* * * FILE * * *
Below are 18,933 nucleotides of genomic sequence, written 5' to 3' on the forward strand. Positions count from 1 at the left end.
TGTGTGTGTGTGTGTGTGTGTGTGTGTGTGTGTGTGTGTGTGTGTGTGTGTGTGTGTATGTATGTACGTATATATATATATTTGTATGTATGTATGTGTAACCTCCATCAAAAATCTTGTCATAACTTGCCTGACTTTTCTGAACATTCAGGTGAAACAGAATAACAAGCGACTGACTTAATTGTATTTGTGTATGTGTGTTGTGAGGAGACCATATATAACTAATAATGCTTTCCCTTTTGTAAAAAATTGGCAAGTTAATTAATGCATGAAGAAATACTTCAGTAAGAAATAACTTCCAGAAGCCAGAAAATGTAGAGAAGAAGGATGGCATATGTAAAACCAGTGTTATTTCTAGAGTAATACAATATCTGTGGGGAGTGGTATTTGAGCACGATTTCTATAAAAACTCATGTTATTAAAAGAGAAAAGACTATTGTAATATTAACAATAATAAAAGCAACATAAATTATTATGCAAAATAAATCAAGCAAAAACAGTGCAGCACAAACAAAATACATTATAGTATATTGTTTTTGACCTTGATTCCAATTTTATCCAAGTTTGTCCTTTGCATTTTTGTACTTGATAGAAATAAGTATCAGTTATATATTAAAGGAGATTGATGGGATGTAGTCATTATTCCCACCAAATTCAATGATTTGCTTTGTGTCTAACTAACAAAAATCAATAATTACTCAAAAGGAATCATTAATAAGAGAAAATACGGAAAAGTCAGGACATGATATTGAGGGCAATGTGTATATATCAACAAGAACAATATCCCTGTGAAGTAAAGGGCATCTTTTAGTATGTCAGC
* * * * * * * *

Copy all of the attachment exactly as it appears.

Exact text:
Below are 18,933 nucleotides of genomic sequence, written 5' to 3' on the forward strand. Positions count from 1 at the left end.
TGTGTGTGTGTGTGTGTGTGTGTGTGTGTGTGTGTGTGTGTGTGTGTGTGTGTGTGTATGTATGTACGTATATATATATATTTGTATGTATGTATGTGTAACCTCCATCAAAAATCTTGTCATAACTTGCCTGACTTTTCTGAACATTCAGGTGAAACAGAATAACAAGCGACTGACTTAATTGTATTTGTGTATGTGTGTTGTGAGGAGACCATATATAACTAATAATGCTTTCCCTTTTGTAAAAAATTGGCAAGTTAATTAATGCATGAAGAAATACTTCAGTAAGAAATAACTTCCAGAAGCCAGAAAATGTAGAGAAGAAGGATGGCATATGTAAAACCAGTGTTATTTCTAGAGTAATACAATATCTGTGGGGAGTGGTATTTGAGCACGATTTCTATAAAAACTCATGTTATTAAAAGAGAAAAGACTATTGTAATATTAACAATAATAAAAGCAACATAAATTATTATGCAAAATAAATCAAGCAAAAACAGTGCAGCACAAACAAAATACATTATAGTATATTGTTTTTGACCTTGATTCCAATTTTATCCAAGTTTGTCCTTTGCATTTTTGTACTTGATAGAAATAAGTATCAGTTATATATTAAAGGAGATTGATGGGATGTAGTCATTATTCCCACCAAATTCAATGATTTGCTTTGTGTCTAACTAACAAAAATCAATAATTACTCAAAAGGAATCATTAATAAGAGAAAATACGGAAAAGTCAGGACATGATATTGAGGGCAATGTGTATATATCAACAAGAACAATATCCCTGTGAAGTAAAGGGCATCTTTTAGTATGTCAGC